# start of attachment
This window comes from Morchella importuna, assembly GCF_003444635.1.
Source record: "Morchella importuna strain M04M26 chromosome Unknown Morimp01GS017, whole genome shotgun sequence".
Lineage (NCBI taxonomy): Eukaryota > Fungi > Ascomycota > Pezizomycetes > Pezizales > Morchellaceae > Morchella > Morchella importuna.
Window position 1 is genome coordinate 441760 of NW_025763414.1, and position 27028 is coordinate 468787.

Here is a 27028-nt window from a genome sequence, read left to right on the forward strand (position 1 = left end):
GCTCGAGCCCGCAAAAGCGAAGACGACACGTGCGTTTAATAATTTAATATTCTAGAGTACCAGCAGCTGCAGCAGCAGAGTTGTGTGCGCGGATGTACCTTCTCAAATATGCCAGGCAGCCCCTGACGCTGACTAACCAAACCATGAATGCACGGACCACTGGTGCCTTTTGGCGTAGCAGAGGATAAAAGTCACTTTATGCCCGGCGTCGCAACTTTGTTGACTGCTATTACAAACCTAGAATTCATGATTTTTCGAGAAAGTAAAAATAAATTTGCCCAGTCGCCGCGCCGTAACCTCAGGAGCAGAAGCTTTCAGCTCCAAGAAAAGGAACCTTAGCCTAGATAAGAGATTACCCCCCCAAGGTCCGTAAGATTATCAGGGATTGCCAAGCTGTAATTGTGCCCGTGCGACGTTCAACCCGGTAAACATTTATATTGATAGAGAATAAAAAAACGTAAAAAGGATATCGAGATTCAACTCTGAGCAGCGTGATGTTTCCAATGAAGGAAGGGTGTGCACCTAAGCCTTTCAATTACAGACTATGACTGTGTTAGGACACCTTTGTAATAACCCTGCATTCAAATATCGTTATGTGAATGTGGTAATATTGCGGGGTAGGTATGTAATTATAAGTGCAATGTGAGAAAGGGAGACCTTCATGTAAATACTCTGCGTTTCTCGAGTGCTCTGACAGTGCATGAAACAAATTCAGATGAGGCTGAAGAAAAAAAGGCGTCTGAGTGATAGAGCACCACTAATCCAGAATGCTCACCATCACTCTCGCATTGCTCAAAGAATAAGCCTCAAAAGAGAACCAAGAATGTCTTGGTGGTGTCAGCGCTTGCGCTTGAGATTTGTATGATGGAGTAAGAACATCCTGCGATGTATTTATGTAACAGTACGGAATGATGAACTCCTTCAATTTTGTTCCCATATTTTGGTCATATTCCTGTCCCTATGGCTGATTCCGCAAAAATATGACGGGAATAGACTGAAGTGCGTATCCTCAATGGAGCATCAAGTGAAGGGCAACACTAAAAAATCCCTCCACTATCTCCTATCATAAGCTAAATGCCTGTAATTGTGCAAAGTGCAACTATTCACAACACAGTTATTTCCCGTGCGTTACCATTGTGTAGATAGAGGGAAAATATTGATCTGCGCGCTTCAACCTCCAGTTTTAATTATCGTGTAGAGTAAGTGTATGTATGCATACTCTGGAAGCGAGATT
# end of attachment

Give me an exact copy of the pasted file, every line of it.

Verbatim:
This window comes from Morchella importuna, assembly GCF_003444635.1.
Source record: "Morchella importuna strain M04M26 chromosome Unknown Morimp01GS017, whole genome shotgun sequence".
Lineage (NCBI taxonomy): Eukaryota > Fungi > Ascomycota > Pezizomycetes > Pezizales > Morchellaceae > Morchella > Morchella importuna.
Window position 1 is genome coordinate 441760 of NW_025763414.1, and position 27028 is coordinate 468787.

Here is a 27028-nt window from a genome sequence, read left to right on the forward strand (position 1 = left end):
GCTCGAGCCCGCAAAAGCGAAGACGACACGTGCGTTTAATAATTTAATATTCTAGAGTACCAGCAGCTGCAGCAGCAGAGTTGTGTGCGCGGATGTACCTTCTCAAATATGCCAGGCAGCCCCTGACGCTGACTAACCAAACCATGAATGCACGGACCACTGGTGCCTTTTGGCGTAGCAGAGGATAAAAGTCACTTTATGCCCGGCGTCGCAACTTTGTTGACTGCTATTACAAACCTAGAATTCATGATTTTTCGAGAAAGTAAAAATAAATTTGCCCAGTCGCCGCGCCGTAACCTCAGGAGCAGAAGCTTTCAGCTCCAAGAAAAGGAACCTTAGCCTAGATAAGAGATTACCCCCCCAAGGTCCGTAAGATTATCAGGGATTGCCAAGCTGTAATTGTGCCCGTGCGACGTTCAACCCGGTAAACATTTATATTGATAGAGAATAAAAAAACGTAAAAAGGATATCGAGATTCAACTCTGAGCAGCGTGATGTTTCCAATGAAGGAAGGGTGTGCACCTAAGCCTTTCAATTACAGACTATGACTGTGTTAGGACACCTTTGTAATAACCCTGCATTCAAATATCGTTATGTGAATGTGGTAATATTGCGGGGTAGGTATGTAATTATAAGTGCAATGTGAGAAAGGGAGACCTTCATGTAAATACTCTGCGTTTCTCGAGTGCTCTGACAGTGCATGAAACAAATTCAGATGAGGCTGAAGAAAAAAAGGCGTCTGAGTGATAGAGCACCACTAATCCAGAATGCTCACCATCACTCTCGCATTGCTCAAAGAATAAGCCTCAAAAGAGAACCAAGAATGTCTTGGTGGTGTCAGCGCTTGCGCTTGAGATTTGTATGATGGAGTAAGAACATCCTGCGATGTATTTATGTAACAGTACGGAATGATGAACTCCTTCAATTTTGTTCCCATATTTTGGTCATATTCCTGTCCCTATGGCTGATTCCGCAAAAATATGACGGGAATAGACTGAAGTGCGTATCCTCAATGGAGCATCAAGTGAAGGGCAACACTAAAAAATCCCTCCACTATCTCCTATCATAAGCTAAATGCCTGTAATTGTGCAAAGTGCAACTATTCACAACACAGTTATTTCCCGTGCGTTACCATTGTGTAGATAGAGGGAAAATATTGATCTGCGCGCTTCAACCTCCAGTTTTAATTATCGTGTAGAGTAAGTGTATGTATGCATACTCTGGAAGCGAGATT